5 Reasons to Play Murdered: Soul Suspect - Prima Games

5 Reasons to Play Murdered: Soul Suspect

by Prima Games Staff

We’ll admit, until recently we hadn’t spent a lot of time looking at Murdered: Soul Suspect and what Airtight Games was bringing to the table. The more we dug, however, the more this game seemed to be exactly what we might be looking for in a single-player adventure. In fact, we liked what we saw so much that we just had to share it with you. Here are five reasons you’ll want to pick this game up on June 3rd.

A Little Mood Lighting

After doing a bit of investigating, we weren’t able to nail down a resolution and frame rate. However, if you’ve seen any of the gameplay or trailers, you’ll already know that this game looks good. Sure, if the first-person shooter genre is your thing, frame rate and resolution are key. However, when it comes to single-player titles, it’s more about the mood and feel of the environment.

Murdered: Soul Suspect does look good. In fact, it might rock a native 1080p resolution on the PS4. We just don’t know yet. What we do know is that the environment looks and feels dark and damp, drawing you into that ghostly world that feels a lot like Dishonored and Thief. That should put your mind at ease right there. That’s some great company to keep in the single-player, visual mood department.

He’s No Kevin Spacey, But…

With Murdered: Soul Suspect, the acting feels natural. After a bit of digging we discovered that Ronan O’Connor, the main protagonist, will be played by veteran of television and film Jason Brooks. Not familiar? Well, neither are we, but the point is the man has a big professional resume and it immediately showed in the game.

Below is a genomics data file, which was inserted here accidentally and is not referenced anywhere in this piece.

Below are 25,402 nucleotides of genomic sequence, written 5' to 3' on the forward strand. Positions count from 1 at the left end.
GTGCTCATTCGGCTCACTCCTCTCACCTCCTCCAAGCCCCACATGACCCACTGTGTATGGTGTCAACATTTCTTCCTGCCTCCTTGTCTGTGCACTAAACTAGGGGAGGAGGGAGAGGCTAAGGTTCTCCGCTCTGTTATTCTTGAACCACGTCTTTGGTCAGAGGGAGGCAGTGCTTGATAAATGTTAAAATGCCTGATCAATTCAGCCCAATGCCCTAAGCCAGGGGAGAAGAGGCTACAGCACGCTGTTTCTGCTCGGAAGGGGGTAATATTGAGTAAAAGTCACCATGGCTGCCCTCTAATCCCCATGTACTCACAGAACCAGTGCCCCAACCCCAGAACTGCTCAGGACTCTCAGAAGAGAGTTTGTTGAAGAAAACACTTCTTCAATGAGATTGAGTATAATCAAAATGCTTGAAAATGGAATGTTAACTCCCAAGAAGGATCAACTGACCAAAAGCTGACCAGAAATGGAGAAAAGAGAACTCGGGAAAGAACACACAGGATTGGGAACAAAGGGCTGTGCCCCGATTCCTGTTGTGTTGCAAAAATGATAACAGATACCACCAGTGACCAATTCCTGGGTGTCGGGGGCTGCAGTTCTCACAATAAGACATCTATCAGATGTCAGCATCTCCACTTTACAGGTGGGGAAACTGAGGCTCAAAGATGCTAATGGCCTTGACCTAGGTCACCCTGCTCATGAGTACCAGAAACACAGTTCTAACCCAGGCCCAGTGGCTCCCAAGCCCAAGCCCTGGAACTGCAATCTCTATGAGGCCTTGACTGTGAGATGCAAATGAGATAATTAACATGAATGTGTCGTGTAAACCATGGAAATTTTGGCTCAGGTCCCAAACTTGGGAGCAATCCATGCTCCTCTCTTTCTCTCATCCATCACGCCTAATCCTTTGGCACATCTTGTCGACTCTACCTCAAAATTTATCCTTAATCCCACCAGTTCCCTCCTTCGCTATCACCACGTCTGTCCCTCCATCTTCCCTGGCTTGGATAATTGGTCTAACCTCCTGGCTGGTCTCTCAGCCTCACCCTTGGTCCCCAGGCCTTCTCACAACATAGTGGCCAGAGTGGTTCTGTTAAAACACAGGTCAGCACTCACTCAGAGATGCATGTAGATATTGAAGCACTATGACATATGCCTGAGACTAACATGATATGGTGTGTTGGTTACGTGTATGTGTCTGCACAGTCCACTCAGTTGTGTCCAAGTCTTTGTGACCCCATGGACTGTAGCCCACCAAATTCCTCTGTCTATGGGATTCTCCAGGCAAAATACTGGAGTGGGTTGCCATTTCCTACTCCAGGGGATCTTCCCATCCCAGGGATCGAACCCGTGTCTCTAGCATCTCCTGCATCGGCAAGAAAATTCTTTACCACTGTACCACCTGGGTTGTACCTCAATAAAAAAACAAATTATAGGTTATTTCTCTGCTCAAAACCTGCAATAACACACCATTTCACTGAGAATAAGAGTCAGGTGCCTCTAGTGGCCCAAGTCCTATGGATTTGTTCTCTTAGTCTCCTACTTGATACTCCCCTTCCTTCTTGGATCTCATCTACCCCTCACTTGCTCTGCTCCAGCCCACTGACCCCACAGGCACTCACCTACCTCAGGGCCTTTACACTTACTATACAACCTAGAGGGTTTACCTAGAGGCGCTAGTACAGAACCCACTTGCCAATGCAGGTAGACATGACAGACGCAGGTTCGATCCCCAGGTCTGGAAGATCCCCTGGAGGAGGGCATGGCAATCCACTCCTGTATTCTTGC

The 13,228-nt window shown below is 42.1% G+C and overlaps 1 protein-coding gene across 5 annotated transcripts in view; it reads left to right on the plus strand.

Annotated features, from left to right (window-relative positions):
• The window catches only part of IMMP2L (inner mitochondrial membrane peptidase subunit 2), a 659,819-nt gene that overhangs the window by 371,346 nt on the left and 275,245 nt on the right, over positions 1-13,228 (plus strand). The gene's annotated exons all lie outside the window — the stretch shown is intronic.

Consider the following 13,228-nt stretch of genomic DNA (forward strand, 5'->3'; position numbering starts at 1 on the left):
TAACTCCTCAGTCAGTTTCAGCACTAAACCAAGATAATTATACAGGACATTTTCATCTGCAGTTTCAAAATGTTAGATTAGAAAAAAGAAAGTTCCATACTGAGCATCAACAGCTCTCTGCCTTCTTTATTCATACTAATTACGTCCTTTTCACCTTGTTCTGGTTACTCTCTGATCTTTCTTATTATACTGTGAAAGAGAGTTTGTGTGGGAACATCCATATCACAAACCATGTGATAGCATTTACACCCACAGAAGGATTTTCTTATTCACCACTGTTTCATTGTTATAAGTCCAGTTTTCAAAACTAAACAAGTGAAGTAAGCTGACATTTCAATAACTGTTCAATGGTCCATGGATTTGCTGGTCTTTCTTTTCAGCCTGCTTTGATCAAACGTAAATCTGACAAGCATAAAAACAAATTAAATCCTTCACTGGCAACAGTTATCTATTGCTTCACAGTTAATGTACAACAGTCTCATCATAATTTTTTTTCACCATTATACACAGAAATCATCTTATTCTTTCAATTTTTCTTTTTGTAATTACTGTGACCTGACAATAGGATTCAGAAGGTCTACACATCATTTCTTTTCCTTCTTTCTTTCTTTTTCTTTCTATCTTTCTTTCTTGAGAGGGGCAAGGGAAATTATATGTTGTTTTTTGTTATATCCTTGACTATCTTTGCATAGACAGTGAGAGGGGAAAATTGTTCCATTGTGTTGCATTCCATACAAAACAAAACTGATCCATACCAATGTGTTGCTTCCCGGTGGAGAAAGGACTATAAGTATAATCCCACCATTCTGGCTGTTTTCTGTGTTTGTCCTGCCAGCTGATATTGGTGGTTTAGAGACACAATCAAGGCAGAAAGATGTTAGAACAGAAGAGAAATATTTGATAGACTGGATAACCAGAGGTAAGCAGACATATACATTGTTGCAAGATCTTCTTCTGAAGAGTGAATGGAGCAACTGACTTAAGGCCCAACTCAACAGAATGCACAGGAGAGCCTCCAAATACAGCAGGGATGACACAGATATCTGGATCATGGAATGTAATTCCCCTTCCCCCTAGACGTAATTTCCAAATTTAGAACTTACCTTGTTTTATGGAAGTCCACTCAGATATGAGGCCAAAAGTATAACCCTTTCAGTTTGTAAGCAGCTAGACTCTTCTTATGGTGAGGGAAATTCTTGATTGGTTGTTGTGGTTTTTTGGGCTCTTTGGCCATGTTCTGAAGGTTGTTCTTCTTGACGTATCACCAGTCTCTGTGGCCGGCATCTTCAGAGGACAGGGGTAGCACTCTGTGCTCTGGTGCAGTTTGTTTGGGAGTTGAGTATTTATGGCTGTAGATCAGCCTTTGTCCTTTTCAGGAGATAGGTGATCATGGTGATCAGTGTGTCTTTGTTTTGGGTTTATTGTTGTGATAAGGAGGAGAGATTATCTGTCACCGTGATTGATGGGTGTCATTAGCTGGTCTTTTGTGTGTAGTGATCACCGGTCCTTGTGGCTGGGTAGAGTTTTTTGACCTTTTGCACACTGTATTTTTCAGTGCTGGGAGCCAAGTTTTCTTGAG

The Pen is Mightier than the Sword

That’s a loaded statement that is either true or false based on circumstances. To be honest, we were in need of a catchy heading. What are we getting at? The game is currently dominated by fast, in your face action that relies almost entirely on reflexes. Think back to L.A. Noire. That game was perhaps one of the best crime dramas of all time. Sure, it was fun to shoot at things and get in car chases, but the meat and potatoes was your ability to solve crimes by using your brain.

With Murdered: Soul Suspect, we will undoubtedly experience intense, heart pounding action. What we also know is that players will have to find, organize and dissect clues in order piece things together. It might not be for everyone, but there’s no denying it’s a refreshing change of pace for those wishing to test more than their button mashing abilities.

You Can Walk Through Walls

‘Nuff said, right? Alright, we’ll elaborate. This one ties directly in with our previous point. Solving a crime is all well and good, but this is entertainment and you have to bring something to the table that nobody else has.

As a dead, ghost version of Ronan O’Connor, you’ll be able to walk through walls and even possess living people in order to solve the mystery of your own murder. Instead of interviewing witnesses and picking up evidence in L.A. Noire, Ronan can’t do that. Instead, players will have to look at the clues in a way they aren’t used to, approach things from an angle that isn’t routine. Maybe you can’t interview that witness, but perhaps you can possess them and read their thoughts. Did anyone else feel that chill?

Telling Ghost Stories

Single-player games have very specific formulas for success. They must create a believable world that is consistent all the way down the line. Not only does it need to look and sound good, it must have a story that players want to hear.

Being a ghost is pretty cool. Solving a murder is also pretty cool. Being a ghost and solving your own murder is downright awesome. Supposedly inspired at least in part by the movie Seven, Airtight Games aims to unravel the story slowly, keeping the protagonist in the dark until the final moments. We’re anxious to figure out what Ronan O’Connor doesn’t know.

Murdered: Soul Suspect will be available for Microsoft Windows,  as well as the PlayStation and Xbox platforms June 3rd. For now, check out a brief trailer.

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